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U.S. Rental Properties' Expense Trends: Insurance Costs Are Rising Significantly


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U.S. Rental Properties' Expense Trends: Insurance Costs Are Rising Significantly

Four Types Of Expenses In Our Review

S&P Global Ratings analyzed 2020-2022 expense trends on 60 loans on U.S. affordable housing properties receiving low-income housing tax credits; these properties contain over 6,500 units. The loans were securitized under the Arizona Industrial Development Authority's municipal certificates series 2019-2 and the California Housing Finance Agency's municipal certificates series 2019-1 and 2019-2 loan securitizations. Most of those loans (44) are for properties in California, and the remainder are for 16 properties in Connecticut, Florida, Massachusetts, Minnesota, New York, and Washington. We analyzed the following expense categories: payroll and benefits, utilities, repairs/maintenance, and insurance (chart 1). Overall, we found that these expenses have increased annually, with insurance representing a larger share of the total each year.

Chart 1


Properties across the U.S. have been affected

The properties with the largest increases in insurance expenses are located in diverse markets throughout California, Connecticut, New York, Virginia, and Washington (chart 2).

Chart 2


Insurance premiums continue to rise precipitously

We expect property and casualty insurance premiums for commercial properties, including multifamily, will keep rising through 2023. This is in part due to the material increases in insurance claims resulting from both the greater frequency of weather-related damages and the inflation-affected cost of repairs. The U.S. property/casualty market has reported multiple years of elevated weather-related losses, highlighting the burgeoning threat of climate change and the growing importance of secondary perils like convective storms, wildfires, and flooding that exacerbate losses. (See "U.S. Property/Casualty Insurers Face Declining Investment Values And Personal Lines Loss Cost Inflation," published Jan. 25, 2023, on RatingsDirect). In 2022, the U.S. experienced 18 natural disasters with $1 billion or more in damages, according to the National Oceanic and Atmospheric Administration.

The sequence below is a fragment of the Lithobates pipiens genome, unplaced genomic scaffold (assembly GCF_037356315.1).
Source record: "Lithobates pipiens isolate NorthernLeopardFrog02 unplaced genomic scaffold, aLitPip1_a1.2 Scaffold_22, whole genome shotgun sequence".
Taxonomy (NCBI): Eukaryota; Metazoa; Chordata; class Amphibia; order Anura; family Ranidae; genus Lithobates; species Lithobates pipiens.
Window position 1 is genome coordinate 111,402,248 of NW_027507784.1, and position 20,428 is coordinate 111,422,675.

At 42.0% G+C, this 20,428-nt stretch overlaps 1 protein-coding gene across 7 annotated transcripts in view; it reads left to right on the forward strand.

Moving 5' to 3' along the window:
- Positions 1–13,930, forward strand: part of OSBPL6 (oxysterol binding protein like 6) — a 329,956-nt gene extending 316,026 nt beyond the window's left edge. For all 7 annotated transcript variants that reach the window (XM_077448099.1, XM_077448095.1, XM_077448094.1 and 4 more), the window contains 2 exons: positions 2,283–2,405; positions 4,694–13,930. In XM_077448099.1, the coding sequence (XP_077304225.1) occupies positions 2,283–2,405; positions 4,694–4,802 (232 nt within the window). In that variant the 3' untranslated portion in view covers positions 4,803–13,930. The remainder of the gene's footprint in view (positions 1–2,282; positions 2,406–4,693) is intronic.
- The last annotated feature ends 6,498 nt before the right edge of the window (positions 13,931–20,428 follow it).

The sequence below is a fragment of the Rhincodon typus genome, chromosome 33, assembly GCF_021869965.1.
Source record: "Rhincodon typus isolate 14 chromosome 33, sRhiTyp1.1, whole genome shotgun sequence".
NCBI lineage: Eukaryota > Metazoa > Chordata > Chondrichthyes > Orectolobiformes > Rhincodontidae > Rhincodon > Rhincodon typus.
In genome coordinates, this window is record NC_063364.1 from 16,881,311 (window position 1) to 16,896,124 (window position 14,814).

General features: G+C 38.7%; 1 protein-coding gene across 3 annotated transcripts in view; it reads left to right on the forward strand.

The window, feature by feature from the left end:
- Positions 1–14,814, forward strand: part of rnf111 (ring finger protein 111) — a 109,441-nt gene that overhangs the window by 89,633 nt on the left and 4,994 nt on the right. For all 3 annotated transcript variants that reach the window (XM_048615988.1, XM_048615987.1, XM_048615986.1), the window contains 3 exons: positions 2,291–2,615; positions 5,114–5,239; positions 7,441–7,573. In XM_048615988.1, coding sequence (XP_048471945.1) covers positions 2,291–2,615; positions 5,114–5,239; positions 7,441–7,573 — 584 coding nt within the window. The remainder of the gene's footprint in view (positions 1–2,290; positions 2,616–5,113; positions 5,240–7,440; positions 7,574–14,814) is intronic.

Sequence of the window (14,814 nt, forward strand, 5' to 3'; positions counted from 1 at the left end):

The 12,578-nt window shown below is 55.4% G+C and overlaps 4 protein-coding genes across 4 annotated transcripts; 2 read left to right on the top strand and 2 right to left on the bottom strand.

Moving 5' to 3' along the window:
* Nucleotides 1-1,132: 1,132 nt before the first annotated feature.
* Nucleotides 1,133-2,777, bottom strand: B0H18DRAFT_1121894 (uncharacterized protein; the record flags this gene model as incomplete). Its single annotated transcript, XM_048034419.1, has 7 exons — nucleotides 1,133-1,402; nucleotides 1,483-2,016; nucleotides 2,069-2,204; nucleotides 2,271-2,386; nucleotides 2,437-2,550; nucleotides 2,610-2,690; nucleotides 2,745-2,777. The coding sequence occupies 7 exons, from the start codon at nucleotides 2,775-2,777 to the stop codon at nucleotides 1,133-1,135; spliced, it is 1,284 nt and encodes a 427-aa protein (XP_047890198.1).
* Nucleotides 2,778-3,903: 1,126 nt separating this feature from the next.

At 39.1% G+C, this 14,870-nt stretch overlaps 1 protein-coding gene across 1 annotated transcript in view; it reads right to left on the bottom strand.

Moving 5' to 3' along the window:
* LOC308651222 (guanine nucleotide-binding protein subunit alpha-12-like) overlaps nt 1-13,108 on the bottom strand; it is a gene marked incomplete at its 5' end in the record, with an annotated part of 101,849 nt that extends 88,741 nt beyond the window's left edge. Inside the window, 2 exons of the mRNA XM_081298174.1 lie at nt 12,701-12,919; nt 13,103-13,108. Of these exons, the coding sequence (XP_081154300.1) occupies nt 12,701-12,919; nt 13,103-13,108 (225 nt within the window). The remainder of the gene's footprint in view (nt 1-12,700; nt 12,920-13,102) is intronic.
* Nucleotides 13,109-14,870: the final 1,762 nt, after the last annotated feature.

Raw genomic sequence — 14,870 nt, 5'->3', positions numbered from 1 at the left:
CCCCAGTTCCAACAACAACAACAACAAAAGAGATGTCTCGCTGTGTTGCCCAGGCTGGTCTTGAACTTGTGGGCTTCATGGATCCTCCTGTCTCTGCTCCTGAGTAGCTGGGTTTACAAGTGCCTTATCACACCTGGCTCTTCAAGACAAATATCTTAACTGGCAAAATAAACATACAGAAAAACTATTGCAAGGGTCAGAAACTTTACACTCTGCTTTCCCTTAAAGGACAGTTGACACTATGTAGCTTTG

Most property insurers obtain reinsurance to offset the costs of major events such as named hurricanes. But reinsurance costs have also risen due to widespread weather-related events globally. S&P Global Ratings believes property and casualty insurers might reduce their use of reinsurance, which could pressure their premiums by exposing earnings over time to natural catastrophe loss.

Revenues outpace expenses

While overall expenses increased by 13% and rents rose at a slightly slower pace, 7.3% from 2020 to 2022, net income per unit increased year over year (see table).

Net rental revenues increase slightly
Year Weighted-average annual rent ($) Weighted-average total expenses ($) Net income per unit ($)
2020 16,871.64 6,711.20 10,160.44
2021 17,577.24 7,169.90 10,407.34
2022 18,109.68 7,585.78 10,523.90
Location matters for rent growth

Although rents at some properties rose minimally from 2020 to 2022, in markets where median incomes rose significantly, properties were able to substantially raise rents, as those rents are based on a percentage of the area median income (chart 3). Rental revenues increased by an average of 7.3% from 2020-2022. Median family income in the U.S. rose to $88,590 in 2021 from $84,348 in 2020, a 5% increase, according to the St. Louis Federal Reserve Economic Data; data is not yet available from the Census Bureau for 2022.

Chart 3


Affordable housing ratings remain stable despite insurance expense trends

Although we have seen steady increases in expenses across rated low income housing tax credit properties, property owners have been able to raise rents to levels that have maintained strong debt service coverage. We will continue to monitor the insurance sector to identify any trends such as providers exiting markets or implementing severe increases in deductibles and premiums that could affect rating stability.

This report does not constitute a rating action.

Primary Credit Analyst:Raymond S Kim, New York + 1 (212) 438 2005;
Secondary Contact:Marian Zucker, New York + 1 (212) 438 2150;
Research Assistant:Alvi Jamil, New York

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